This work uses the examples of carbon micro-fibres and titanium dioxide micro-spheres to show the advantages of near-field terahertz time-domain spectroscopy for non-contact terahertz conductivity probing and anisotropic material characterisation; and direct observation of versatile resonant modes, including surface-plasmon resonances in conductive dipoles, and magnetic dipole resonances in dielectric subwavelength terahertz resonators.
Transformation optics applied to electron-loss problems in plasmonics
Mr Matthias Kraft, Imperial College London, UK
Transformation optics is a relatively new subfield in electromagnetic research. Yet, it has been at the heart of many of the most promising advancements in electromagnetism in recent years. Originally developed to aid numerical simulations in cylindrical geometries, it has since been applied as a design tool for such exotic devices as invisibility cloaks or negative refractive index lenses. Within the last 5 years, transformation optics has entered the field of plasmonics. It has proved valuable as a design tool for devices such as beam shifters, surface cloaks or light harvesters. Moreover, it has also proven itself as an analytical tool in the study of interacting plasmonic nano-particles or van der Waals forces. This talk would like to add an entry to the already long list of fields where transformation optics can make a difference. The study of electron energy loss spectroscopy of plasmonic nano-particles.
From spinning fields to chiral optical forces
Dr Cyriaque Genet, ISIS - University of Strasbourg and CNRS, France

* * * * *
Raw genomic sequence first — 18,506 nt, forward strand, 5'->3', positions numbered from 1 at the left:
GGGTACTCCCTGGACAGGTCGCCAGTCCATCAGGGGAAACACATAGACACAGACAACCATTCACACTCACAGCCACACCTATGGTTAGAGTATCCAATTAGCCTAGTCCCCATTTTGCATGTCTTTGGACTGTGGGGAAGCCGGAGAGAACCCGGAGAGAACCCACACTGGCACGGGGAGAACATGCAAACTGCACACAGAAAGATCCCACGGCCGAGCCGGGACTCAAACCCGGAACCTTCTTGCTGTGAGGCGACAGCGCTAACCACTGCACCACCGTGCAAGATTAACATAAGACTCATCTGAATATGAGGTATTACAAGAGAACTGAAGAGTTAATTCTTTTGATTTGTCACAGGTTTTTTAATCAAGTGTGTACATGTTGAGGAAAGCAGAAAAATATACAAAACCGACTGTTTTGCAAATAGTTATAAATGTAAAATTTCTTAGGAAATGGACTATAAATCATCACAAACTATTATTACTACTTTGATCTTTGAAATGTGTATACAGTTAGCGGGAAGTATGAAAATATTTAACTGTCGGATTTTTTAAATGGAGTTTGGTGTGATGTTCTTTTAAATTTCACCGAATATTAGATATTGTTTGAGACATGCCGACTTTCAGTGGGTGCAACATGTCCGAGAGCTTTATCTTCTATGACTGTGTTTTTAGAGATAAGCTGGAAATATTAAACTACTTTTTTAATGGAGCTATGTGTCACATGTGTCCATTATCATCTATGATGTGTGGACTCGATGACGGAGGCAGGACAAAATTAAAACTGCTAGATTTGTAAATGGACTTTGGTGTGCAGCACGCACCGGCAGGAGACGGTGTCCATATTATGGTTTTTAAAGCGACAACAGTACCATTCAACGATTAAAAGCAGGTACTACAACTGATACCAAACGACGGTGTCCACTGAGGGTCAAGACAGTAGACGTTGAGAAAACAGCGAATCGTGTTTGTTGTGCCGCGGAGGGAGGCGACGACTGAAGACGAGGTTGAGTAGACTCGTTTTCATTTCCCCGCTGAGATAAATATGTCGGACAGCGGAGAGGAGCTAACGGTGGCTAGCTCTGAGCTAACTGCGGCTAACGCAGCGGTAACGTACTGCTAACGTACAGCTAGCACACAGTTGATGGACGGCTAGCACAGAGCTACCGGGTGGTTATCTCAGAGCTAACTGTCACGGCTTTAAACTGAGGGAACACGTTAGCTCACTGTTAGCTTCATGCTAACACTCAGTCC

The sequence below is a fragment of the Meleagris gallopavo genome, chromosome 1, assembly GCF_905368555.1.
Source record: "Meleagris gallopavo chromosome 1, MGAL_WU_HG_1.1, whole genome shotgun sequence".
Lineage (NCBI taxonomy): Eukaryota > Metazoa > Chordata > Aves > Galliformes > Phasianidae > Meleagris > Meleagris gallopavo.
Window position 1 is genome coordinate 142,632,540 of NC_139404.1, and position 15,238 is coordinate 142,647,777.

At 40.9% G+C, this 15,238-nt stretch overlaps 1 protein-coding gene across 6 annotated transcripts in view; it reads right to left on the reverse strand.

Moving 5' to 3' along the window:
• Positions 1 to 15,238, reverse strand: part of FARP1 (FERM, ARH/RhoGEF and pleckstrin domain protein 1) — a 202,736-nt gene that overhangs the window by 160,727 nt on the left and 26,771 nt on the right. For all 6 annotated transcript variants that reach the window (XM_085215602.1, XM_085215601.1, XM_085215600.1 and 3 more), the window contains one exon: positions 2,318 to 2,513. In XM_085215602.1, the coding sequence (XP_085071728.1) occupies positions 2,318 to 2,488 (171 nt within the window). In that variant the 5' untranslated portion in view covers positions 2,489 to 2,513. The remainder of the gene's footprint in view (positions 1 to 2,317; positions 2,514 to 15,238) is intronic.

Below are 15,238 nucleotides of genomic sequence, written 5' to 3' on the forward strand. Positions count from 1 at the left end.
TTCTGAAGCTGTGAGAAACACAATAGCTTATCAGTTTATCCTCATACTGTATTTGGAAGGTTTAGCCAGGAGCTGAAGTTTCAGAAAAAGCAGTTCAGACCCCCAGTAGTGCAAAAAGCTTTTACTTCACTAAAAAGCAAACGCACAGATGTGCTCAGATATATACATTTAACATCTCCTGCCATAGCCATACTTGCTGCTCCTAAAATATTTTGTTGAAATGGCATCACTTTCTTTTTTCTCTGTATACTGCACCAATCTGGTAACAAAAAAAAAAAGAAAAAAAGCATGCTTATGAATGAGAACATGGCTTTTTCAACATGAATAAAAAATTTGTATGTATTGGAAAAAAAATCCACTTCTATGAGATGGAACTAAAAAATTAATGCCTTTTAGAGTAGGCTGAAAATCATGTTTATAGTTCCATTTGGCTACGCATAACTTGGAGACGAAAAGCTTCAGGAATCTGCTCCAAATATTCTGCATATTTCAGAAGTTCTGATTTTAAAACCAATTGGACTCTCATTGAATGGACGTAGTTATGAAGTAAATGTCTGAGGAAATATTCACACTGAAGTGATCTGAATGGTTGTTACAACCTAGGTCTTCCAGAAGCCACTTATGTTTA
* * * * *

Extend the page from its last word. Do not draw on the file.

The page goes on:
Direct manipulation of particles through light-induced forces has led to formidable progress, which has been impacting research in many areas ranging from ultracold-matter physics to biology. The rise of nano-optics has offered the experimentalists new types of optical excitations associated with inhomogeneous fields and complex beam topologies that lead to a great variety of dynamical effects. It was pointed out recently that light radiation pressure is determined by the sole orbital part of the Poynting vector, with no contribution from its spin part. This has important consequences that can be clearly illustrated in the context of surface plasmon optics. The intrinsic spinning character of a plasmonic field brings indeed a clear dynamical distinction between orbital and spin energy flows that can be readily discussed in terms of induced optical forces and torques. Simultaneously, the interest focuses on exploiting the connections between spin-orbit interaction and the concept of chirality at the level of the plasmonic near field. These connections have direct fundamental implications with new possibilities opened in the context of chirality. In particular, new types of optical forces have been recently unveiled when a chiral object is illuminated by a chiral light field that can lead to new chiral separation and discrimination schemes. Such new effects and schemes will be presented and discussed when aiming at manipulating chiral nano-objects using tailored chiral optical fields.